Evening Walk-Through at the Six-Party TalksChristopher R. Hill, Assistant Secretary for East Asian and Pacific Affairs
China World Hotel
July 9, 2008
ASSISTANT SECRETARY HILL: I really don’t have anything for you right now. I had further consultations with the DPRK and with the ROK. Tomorrow morning I’ll meet with the Russians for breakfast and then the Chinese. And then we’ll have a trilateral meeting in the afternoon with the ROK and the Japanese delegations. We are expecting them [the Japanese delegation] to come in early in the afternoon. And then we’ll have the Six-Party meeting.
QUESTION: What was the progress with the DPRK today?
ASSISTANT SECRETARY HILL: These were just consultations. And we want to make sure there will be no surprises when we sit down in the Six-Party head of delegation [meeting] but also in the denuclearization working group meeting to discuss the issue of verification.
We also talked a little about the issue of fuel aid to North Korea, and the fact that the U.S., Russia, China, and South Korea have been providing aid, and tried to identify how we will wrap that up. We have many more shipments still to make, and so we had some discussion about that. And we’ll probably do some more of that in the Six-Party.
QUESTION: Are you expecting these talks to produce a substantive documental agreement, or is this just only one step?
ASSISTANT SECRETARY HILL: Our hope is to produce a verification regime that will lay out the rules of the road for verification. Verification itself will take longer than just a few days. Verification could take several weeks or even months actually. But we need to agree on how verification will work. We have an agreement on the general principles on what is involved, and that is the interviews with their people. We have an agreement on providing documents and doing site visits. But there are a lot of details that need to be fleshed out. And that was something we were talking about today. And it’s something that the denuclearization working group will take up when they meet on Friday.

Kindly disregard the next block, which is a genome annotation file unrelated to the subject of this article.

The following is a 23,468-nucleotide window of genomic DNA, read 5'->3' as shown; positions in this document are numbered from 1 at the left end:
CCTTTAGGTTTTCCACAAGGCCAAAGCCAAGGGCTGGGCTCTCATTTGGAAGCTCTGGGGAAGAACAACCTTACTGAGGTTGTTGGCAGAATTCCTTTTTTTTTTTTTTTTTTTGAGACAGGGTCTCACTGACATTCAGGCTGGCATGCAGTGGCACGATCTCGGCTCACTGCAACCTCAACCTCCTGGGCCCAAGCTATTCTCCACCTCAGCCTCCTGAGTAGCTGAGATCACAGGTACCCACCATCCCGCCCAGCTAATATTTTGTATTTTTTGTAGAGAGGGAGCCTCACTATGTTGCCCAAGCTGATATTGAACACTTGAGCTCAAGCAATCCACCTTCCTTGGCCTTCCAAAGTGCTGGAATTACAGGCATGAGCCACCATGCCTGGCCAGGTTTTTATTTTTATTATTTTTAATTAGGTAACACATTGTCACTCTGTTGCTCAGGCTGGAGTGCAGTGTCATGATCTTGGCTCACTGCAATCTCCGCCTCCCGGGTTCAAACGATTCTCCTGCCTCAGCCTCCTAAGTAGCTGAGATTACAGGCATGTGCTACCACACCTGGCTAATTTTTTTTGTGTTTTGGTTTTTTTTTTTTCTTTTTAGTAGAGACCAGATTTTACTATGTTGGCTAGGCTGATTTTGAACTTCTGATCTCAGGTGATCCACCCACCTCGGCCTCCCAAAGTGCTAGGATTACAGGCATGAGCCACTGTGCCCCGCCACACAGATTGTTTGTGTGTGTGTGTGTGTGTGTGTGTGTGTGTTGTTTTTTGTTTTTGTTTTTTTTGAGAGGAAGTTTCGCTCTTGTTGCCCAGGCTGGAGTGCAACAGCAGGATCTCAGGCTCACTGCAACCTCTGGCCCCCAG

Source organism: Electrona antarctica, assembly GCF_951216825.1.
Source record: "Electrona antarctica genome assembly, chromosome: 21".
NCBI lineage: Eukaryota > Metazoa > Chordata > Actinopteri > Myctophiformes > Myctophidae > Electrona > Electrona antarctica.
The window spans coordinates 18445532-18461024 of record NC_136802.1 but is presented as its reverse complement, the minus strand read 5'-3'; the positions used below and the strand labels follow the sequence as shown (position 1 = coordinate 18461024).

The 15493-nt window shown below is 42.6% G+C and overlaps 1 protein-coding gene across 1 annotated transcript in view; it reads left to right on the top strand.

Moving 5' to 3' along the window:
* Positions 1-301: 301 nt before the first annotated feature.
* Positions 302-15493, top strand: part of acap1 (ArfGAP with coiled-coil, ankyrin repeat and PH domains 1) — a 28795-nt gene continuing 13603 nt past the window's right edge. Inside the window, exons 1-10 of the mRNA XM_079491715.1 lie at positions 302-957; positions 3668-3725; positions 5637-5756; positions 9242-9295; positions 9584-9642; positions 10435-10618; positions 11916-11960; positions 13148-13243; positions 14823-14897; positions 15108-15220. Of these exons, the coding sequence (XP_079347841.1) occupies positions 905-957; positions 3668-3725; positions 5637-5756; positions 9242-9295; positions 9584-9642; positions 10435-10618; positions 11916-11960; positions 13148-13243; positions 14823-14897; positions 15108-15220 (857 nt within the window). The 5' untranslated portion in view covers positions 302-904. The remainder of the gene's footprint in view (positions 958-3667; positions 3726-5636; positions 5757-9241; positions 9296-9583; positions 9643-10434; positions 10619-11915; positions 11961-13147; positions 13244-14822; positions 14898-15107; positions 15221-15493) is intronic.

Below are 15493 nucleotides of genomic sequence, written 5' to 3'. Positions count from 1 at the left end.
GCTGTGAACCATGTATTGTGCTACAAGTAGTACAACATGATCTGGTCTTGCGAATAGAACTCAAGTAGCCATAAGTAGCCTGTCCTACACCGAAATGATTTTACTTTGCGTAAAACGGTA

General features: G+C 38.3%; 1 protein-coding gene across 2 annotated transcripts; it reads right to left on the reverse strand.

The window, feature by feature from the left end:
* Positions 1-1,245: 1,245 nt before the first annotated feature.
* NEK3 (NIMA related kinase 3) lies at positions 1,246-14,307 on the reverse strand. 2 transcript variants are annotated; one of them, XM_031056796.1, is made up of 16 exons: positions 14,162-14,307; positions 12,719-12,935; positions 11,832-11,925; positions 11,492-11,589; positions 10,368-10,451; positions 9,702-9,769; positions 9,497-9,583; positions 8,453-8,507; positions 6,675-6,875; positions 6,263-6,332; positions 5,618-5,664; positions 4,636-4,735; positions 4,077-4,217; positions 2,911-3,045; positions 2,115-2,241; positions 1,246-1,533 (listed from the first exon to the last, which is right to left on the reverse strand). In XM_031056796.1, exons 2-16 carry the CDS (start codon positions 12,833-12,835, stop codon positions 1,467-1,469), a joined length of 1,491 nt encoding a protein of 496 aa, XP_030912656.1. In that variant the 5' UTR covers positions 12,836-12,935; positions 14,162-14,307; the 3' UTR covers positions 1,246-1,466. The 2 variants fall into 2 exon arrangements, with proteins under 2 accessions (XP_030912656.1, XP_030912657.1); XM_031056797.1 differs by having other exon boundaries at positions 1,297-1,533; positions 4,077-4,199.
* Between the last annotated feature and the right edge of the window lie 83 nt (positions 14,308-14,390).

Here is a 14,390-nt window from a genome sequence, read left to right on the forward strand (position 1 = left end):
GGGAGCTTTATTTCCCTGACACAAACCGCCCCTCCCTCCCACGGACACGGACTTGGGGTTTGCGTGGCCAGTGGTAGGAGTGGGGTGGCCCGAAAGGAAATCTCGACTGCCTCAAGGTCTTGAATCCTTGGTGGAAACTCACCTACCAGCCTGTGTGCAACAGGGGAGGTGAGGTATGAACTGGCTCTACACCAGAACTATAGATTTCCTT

QUESTION: There are still significant disagreements on access to sites?
ASSISTANT SECRETARY HILL: No, I don’t think there’s any significant disagreement. Obviously, the devil is in the detail on most of these things. But I think there’s an understanding that we have to go forward on this. And certainly the DPRK, in providing their declaration, said they would cooperate fully on verification efforts, so we have to identify what those efforts could be.
QUESTION: Ambassador Hill, I’ve just arrived, and I was wondering what you said, what your initial statement was, and who you met. I’m sorry if you’ve said all this already.
ASSISTANT SECRETARY HILL: To repeat what I’ve just said here? You’ll have to ask someone else. (Laughter) I just explained that I had some consultations with the North Koreans and South Koreans. Tomorrow I’ll have consultations with the Russians, the Chinese, and we’ll have a trilateral meeting. And all of this is in preparation for the Six-Party meeting which will be devoted mainly to coming up with a verification regime. But we’ll also be discussing a few other issues -- for example, the issue of scheduling fuel shipments to DPRK.
QUESTION: (inaudible) on when the verification should begin?
ASSISTANT SECRETARY HILL: We had some discussions about that with DPRK. But I think the first thing we need to do is determine what the verification regime is going to look like. And then I think we can get moving on the actual verification. But the important thing is to identify the real scope of it, and that’s where we need the six parties to work together on that.
AIDE: How about one last question? No? Are there any?
ASSISTANT SECRETARY HILL: Okay, I’ll see you later.
Released on July 9, 2008